Perhaps the following exchange provides the best example of the precise dynamic of the Timber household. One brother, Quinten, is reflecting on the various virtues that have helped his Feyenoord side soar, just a touch unexpectedly, to the top of the Eredivisie — Dutch soccer’s top division — this season.
“Maybe we do not have the best individuals,” he says. “But we are a good team. We fight to the end.” He pauses for breath. Sitting next to him, his twin brother, Jurrien, takes the break as an invitation to interject.
“You’ve been a bit lucky sometimes, too,” he tells his brother. His voice trails off as he does so, making it sound as if no team has ever been more fortunate than Feyenoord this season.
Graciously, Quinten concedes the point. Yes, he says, but then, that’s sports. Any successful team needs the ball to bounce its way at times. He says it with the sort of tone that suggests he has clocked his brother’s attempts to be provocative, and that he does not intend to rise to them.
“It changed after the World Cup,” Quinten says, picking up his train of thought. Suddenly, Feyenoord and its fans realized a first Dutch title since 2017 might be feasible. “The pressure was very high after that,” he says. “But we have stayed first since then.”
“Yeah,” Jurrien says, turning back to take another swing, “but you want to be No. 1 in May. Let’s see how long they can handle the pressure.”
This sparring works both ways: A little while later, Quinten will need no second invitation to remind Jurrien that Feyenoord is still in contention for three trophies, and that Jurrien’s team, Ajax, is, well, not. It contains not a hint of malice. This is just how it has to be, when you share not just a house but a bedroom with someone who plays for your fiercest rival, and your direct opponent in a title race.
For most of their lives, Jurrien and Quinten Timber were on the same team. They played together for their school and for their local grass-roots team. At age 7, they joined Feyenoord together, and then early in their teens both made the leap to Ajax. The only exception was in pickup games. “Then we had to be apart,” Jurrien said. “Otherwise it wasn’t fair.”
Now, though, they are 21, and they find themselves on either side of Dutch soccer’s most intractable divide. An energetic, inventive midfielder, Quinten left Ajax a couple of years ago, determining that a move to Utrecht, his hometown club, would offer a quicker route to elite soccer. He did enough in a season there to win an immediate move to Feyenoord.
“It was one step back to take two forward,” he said. “I had to make that choice to play more at the highest level. It was a good choice.”
Jurrien supported him in that decision, even as he remained at Ajax. He is now in his fourth season as an intelligent, assured mainstay of the club’s defense. He has already picked up a number of Dutch titles. (“Is it two?” asked Quinten. “Three,” Jurrien countered. “But the first one was the season canceled by coronavirus.”)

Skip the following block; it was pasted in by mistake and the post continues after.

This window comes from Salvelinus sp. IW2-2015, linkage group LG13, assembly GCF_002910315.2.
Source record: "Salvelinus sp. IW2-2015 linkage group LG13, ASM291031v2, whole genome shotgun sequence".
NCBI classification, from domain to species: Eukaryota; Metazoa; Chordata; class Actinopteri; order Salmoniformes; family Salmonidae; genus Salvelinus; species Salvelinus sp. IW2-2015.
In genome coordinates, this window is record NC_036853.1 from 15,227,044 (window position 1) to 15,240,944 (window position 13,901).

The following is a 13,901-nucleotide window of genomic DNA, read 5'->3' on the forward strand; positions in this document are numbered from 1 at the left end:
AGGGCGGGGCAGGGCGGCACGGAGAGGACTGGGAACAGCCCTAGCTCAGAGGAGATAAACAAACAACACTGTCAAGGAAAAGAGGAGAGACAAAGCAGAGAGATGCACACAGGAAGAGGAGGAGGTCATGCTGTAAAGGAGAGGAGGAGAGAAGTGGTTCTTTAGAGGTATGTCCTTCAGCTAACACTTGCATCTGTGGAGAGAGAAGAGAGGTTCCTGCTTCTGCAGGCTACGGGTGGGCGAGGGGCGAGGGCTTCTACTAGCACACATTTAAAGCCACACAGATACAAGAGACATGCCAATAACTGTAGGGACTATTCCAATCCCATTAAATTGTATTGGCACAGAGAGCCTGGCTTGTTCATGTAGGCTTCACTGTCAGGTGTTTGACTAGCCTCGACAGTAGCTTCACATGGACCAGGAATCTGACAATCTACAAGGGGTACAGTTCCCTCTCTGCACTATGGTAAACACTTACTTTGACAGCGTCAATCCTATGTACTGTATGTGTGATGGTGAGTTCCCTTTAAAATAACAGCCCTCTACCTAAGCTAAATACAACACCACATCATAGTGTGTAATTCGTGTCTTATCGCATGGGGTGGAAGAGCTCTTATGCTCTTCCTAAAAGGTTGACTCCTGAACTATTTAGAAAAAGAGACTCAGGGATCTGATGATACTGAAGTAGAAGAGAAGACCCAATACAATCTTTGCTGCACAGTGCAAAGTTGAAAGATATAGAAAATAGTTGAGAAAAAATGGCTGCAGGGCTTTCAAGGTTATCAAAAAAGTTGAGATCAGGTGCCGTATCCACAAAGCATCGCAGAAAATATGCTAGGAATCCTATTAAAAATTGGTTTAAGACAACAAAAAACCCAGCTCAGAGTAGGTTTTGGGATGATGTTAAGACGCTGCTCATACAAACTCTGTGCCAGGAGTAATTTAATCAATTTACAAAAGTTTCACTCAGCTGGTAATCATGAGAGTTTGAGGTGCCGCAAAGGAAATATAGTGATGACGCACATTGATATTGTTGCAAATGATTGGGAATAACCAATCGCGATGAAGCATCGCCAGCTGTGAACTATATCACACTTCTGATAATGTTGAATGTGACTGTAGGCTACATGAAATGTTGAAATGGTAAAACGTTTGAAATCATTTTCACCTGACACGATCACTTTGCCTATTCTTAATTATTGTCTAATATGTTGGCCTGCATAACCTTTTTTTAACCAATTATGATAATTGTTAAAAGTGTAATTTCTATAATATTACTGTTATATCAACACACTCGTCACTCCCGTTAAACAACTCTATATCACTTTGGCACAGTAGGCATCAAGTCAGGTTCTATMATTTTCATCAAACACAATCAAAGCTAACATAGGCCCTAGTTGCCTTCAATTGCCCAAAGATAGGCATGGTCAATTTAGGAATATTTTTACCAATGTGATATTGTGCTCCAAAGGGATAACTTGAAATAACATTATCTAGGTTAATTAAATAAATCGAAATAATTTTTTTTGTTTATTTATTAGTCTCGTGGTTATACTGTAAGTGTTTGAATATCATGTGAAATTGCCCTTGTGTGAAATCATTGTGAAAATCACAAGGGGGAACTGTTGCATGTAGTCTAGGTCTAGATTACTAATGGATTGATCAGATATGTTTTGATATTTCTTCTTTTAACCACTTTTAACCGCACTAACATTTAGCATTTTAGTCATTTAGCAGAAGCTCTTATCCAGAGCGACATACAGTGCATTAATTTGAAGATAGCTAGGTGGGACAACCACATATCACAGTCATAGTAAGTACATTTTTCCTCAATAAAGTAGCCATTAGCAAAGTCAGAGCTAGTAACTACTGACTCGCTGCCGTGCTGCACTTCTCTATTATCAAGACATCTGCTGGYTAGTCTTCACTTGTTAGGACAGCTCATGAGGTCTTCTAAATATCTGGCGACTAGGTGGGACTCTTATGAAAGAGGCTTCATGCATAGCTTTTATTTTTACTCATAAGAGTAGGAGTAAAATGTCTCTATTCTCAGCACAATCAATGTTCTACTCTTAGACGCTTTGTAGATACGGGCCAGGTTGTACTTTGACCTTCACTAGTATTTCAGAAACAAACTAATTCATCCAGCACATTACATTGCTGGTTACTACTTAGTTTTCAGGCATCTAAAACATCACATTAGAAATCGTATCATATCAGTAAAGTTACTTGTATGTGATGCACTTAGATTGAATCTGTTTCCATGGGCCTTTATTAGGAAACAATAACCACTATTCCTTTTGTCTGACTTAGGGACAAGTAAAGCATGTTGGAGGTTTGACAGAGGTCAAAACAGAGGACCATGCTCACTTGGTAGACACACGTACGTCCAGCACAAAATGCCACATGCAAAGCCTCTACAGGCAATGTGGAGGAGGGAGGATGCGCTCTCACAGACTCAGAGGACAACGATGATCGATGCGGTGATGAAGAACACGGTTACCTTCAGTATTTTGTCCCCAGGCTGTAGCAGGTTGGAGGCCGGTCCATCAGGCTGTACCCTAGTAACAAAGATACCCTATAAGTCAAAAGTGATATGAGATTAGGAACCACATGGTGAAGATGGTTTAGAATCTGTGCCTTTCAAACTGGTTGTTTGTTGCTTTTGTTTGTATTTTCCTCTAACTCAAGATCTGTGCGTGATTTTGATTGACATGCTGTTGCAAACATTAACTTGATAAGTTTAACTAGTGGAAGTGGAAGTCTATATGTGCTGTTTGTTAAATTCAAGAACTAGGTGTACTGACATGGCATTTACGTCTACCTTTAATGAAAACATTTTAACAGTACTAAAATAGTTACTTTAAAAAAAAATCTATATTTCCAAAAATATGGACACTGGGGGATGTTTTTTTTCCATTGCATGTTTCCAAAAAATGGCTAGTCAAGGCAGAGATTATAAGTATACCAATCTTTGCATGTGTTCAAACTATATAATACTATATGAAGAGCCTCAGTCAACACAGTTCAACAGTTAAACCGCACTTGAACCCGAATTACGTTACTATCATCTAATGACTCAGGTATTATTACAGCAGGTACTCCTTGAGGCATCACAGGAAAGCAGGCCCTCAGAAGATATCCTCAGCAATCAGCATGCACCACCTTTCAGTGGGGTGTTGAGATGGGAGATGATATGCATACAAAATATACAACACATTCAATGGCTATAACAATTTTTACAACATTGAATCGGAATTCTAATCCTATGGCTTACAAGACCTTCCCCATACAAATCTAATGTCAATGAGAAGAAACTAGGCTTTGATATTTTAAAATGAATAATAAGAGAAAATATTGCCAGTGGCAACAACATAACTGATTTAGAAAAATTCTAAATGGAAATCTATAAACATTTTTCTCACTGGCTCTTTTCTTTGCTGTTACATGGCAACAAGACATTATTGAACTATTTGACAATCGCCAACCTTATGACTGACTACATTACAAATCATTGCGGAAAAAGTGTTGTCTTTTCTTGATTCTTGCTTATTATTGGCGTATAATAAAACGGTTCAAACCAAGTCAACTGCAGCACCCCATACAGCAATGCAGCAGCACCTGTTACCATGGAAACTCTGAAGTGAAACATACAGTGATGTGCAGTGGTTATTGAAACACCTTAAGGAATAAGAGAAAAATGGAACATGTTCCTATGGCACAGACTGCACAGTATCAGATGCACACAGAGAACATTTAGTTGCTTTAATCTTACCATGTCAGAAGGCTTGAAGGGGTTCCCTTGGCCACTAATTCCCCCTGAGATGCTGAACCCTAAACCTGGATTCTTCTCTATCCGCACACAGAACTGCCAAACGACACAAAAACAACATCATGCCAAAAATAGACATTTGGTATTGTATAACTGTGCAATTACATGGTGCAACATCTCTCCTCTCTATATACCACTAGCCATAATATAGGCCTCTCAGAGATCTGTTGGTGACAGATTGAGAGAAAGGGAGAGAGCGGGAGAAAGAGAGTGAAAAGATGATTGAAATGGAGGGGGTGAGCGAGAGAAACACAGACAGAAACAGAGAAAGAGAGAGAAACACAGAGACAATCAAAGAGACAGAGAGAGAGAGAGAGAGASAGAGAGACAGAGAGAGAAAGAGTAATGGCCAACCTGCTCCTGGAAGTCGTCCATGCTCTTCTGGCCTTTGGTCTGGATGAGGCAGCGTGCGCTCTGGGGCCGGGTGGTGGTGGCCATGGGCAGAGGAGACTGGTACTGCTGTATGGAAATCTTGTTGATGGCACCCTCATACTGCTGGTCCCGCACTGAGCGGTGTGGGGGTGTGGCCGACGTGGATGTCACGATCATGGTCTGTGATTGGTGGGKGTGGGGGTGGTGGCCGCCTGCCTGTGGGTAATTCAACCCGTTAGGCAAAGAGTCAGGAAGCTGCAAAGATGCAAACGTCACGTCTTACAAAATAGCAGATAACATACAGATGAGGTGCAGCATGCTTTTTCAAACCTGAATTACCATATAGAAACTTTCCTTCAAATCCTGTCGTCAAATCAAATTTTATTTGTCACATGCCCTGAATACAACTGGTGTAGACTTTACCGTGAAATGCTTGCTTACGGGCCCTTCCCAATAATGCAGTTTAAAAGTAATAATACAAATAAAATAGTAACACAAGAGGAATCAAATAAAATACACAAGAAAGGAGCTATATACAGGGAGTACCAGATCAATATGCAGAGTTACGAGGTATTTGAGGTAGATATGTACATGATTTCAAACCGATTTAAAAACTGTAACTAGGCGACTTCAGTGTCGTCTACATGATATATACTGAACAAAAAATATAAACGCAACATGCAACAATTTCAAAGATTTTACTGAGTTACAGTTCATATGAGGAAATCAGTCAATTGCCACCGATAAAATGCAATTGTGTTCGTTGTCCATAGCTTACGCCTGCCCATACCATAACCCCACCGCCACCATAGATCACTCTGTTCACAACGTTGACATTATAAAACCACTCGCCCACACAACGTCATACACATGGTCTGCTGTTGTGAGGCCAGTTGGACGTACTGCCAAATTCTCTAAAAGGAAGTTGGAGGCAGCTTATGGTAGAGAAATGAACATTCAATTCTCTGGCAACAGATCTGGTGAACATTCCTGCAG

That, of course, would be schism enough for any family: The rivalry between Ajax and Feyenoord is as deep-rooted as any in Europe. “I don’t want to use the word hate,” said Quinten. No alternative, though, leaps immediately to mind. “Yeah, Feyenoord fans really hate Ajax.”
This season, though, the enmity has become more immediate. Last summer, Ajax lost not only its coach, Erik Ten Hag, but a swath of players: the defender Lisandro Martínez and the winger Antony both joined their mentor at Manchester United; Ryan Gravenberch and Noussair Mazraoui left for Bayern Munich; Perr Schuurs, Nicolás Tagliafico and Sébastien Haller all departed, too.
Early in the season, the club — Dutch champions in three of the past four seasons — searched for its usual form. “We lost a lot of stupid points,” Jurrien said. “We were not playing at our level. It was the first time that had happened to me, the first bad patch I’d known. A lot of things had changed, and it takes time. It is difficult when you lose that many players. But now we are getting back.”
(“Yes,” says Quinten, with just a hint of joyful condescendence. “Maybe now you are ready to compete.”)
For Feyenoord, Ajax’s struggles represented an opportunity. The club won 10 of its first 14 games to move to the top of the Eredivisie before the World Cup. It has not lost since league play resumed after the tournament, even if a run of four draws in six games in January and February slowed its momentum a little. Still, though, it has a three-point lead over Ajax as the two clubs prepare to meet in Amsterdam on Sunday.
That should, of course, have the potential to be intensely awkward for the Timber family. The brothers said they were confident that there was no risk of split loyalties for their mother and their three older brothers, at least, given that Quinten has been ruled out of the game with a knee injury. “Normally our Mum supports the underdog,” Jurrien said. “But because Quin’s injured, I think she’ll be for Ajax.”
In the bedroom they have shared since childhood, there is no sign of tension. Both plan to move out in the coming months but even in the thick of a title race, both seem ambivalent about the prospect. “We’ve lived together our whole lives,” Quinten said. “It will be weird.”
He probably ranks as a little more enthused at independence than his brother, which may or may not be related to the fact that, when asked which of the two was messier, Jurrien looked immediately sheepish and Quinten looked immediately at Jurrien.
They have not felt the need to institute a rule banning soccer talk when they get home; the only taboo is that they will not divulge potentially sensitive information to each other. “Giving details would be dangerous,” Jurrien said. “But it’s interesting how it goes at the different clubs, how they think, how we think.”